Boo Weekley wore a camouflage-print, long-sleeved shirt under his standard golf polo.
Jon Super/AP
Wednesday, February 27, 2008

Modern golf clothing is more about performance than making a fashion statement. However, sometimes performance and style converge in an interesting way.

At the British Open in Carnoustie, Scotland, the drizzly, windy weather had the golfers donning their usual pullovers and sweater vests. But sweaters tend to add bulk, and as the day goes on, players got hot. Several top pros chose a new twist: pairing a light polo shirt with a long-sleeved undershirt, for insulation. The contrasting colors of the longer sleeved shirt beneath often resulted in a vivid two-tone look.

(Click here to see photos of players sporting this new look.)

Sergio Garcia, who lost in a thrilling playoff, played the final round in a bright green Adidas polo shirt with a white mock turtleneck beneath. The previous day, Garcia donned an orange polo, which contrasted with a dark red long-sleeve shirt underneath.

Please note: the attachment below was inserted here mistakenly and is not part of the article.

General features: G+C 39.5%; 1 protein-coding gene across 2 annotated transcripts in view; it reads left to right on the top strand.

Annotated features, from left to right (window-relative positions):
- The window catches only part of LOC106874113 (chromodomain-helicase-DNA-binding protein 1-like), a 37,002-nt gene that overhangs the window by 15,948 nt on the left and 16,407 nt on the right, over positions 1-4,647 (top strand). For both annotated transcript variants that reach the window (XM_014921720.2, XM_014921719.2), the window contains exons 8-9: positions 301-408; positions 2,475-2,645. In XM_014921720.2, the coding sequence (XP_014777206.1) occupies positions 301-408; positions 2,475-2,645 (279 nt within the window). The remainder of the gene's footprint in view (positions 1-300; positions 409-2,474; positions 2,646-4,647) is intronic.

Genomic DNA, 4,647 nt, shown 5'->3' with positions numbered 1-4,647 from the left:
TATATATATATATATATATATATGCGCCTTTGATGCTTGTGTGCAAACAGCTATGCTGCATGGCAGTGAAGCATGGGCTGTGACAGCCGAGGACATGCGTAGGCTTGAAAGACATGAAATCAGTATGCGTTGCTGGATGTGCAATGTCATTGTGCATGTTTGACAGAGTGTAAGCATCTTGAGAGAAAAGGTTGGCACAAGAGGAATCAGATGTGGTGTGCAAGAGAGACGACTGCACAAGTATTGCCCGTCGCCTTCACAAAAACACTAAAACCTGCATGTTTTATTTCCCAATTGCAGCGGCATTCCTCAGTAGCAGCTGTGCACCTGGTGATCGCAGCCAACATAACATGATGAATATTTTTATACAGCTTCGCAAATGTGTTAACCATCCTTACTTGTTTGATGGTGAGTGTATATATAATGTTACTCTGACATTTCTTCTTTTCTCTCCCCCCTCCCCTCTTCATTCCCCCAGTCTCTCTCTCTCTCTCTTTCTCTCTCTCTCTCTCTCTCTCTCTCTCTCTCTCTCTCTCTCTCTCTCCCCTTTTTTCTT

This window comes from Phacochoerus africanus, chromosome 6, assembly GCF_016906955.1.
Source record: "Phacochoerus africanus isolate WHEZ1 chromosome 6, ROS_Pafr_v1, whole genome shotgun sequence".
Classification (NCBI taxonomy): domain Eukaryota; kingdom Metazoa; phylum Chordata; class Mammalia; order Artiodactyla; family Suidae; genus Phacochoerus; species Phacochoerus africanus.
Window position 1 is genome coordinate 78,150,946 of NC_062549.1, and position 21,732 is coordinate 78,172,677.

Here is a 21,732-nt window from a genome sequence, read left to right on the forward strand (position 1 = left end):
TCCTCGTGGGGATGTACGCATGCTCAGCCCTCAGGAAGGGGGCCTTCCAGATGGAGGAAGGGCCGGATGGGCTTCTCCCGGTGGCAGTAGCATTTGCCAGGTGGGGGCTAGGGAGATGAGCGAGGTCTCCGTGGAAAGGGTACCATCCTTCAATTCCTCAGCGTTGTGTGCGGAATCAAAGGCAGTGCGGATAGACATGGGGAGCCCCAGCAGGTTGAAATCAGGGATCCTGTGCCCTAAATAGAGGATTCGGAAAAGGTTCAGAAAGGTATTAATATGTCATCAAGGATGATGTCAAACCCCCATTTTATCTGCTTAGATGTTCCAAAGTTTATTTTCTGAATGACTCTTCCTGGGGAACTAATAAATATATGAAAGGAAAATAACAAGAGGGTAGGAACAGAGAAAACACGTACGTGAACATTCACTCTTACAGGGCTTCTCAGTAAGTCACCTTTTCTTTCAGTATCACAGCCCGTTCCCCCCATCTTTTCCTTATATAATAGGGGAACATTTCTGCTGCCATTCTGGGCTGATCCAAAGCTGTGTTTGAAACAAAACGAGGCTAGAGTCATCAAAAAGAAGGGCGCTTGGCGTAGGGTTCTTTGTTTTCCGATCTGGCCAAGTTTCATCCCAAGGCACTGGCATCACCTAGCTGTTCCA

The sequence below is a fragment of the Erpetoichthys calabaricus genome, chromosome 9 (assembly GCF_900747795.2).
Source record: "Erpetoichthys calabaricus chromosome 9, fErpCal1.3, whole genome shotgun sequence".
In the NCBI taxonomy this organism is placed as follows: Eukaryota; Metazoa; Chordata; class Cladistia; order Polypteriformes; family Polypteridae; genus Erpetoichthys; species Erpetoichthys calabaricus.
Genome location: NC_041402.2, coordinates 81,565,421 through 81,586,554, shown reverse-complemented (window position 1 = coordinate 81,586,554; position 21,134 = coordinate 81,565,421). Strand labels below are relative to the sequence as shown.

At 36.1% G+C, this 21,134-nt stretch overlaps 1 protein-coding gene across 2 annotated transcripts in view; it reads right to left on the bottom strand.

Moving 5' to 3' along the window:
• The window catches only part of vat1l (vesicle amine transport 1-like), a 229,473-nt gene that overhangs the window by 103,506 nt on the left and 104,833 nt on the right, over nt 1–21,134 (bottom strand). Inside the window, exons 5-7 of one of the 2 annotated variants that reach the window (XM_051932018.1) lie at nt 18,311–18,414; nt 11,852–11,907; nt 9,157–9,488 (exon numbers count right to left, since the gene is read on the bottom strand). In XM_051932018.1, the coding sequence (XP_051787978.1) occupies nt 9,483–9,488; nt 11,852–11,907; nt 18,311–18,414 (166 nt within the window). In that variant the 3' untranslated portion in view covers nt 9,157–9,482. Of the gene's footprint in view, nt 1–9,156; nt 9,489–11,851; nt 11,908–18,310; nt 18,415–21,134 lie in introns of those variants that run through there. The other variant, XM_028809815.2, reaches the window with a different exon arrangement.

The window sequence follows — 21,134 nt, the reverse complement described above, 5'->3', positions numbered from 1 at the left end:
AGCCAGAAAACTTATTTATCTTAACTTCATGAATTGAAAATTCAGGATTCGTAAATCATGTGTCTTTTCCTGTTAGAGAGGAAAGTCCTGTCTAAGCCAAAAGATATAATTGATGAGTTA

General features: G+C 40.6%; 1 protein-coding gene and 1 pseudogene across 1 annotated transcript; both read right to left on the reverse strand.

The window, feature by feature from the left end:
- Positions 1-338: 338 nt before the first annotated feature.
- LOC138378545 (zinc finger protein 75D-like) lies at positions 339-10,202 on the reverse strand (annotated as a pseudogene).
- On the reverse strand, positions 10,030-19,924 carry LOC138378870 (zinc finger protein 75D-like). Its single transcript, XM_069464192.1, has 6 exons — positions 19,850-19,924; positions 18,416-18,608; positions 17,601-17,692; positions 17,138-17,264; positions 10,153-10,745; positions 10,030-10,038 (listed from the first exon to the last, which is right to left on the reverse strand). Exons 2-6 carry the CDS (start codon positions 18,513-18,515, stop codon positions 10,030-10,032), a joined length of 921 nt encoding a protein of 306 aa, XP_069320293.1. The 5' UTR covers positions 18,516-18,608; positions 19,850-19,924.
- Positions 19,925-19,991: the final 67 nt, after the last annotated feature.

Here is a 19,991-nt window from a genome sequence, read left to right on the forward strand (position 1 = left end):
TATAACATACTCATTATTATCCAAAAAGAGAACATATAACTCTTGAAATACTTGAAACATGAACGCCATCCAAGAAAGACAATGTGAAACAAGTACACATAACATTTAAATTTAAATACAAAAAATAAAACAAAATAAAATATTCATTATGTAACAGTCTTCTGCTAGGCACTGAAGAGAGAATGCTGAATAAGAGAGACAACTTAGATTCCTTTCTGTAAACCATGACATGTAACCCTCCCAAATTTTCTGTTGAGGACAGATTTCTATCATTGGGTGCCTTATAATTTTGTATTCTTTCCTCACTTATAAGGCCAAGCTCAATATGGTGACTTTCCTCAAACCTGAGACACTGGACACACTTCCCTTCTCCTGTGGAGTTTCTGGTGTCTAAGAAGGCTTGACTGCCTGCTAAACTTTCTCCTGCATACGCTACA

The American Boo Weekley caught the eye in a camouflage-print, long-sleeved shirt under his standard golf polo. Several reporters initially thought he was heavily tattooed.

Rich Beem and Zach Johnson also went for tight-fitting long-sleeve jerseys, almost like a second skin, under their golf shirts. Stewart Cink wore a similar look, but both of his shirts were dark blue, for a muted contrast. (Tiger Woods had his own two-tone approach: a camel-colored Nike sweater over a tight, long-sleeved white mock turtleneck. He switched from long-sleeved sweater to sweater vest as conditions warmed up.)

The layering approach, reminiscent of "That 70's Show," allowed for freedom of movement and flexibility in the face of varying weather conditions. At Carnoustie, it protected the player from the elements without being overwarm.

In the 1970's, of course, golf was considered very unhip. Nowadays, young men are very much taken with golf, and their style influence is increasing. The professionals, especially the younger ones, are moving toward the bold graphic looks and designs — stripes, color-blocking, and contrasting inset color panels — that are popular in other sports.

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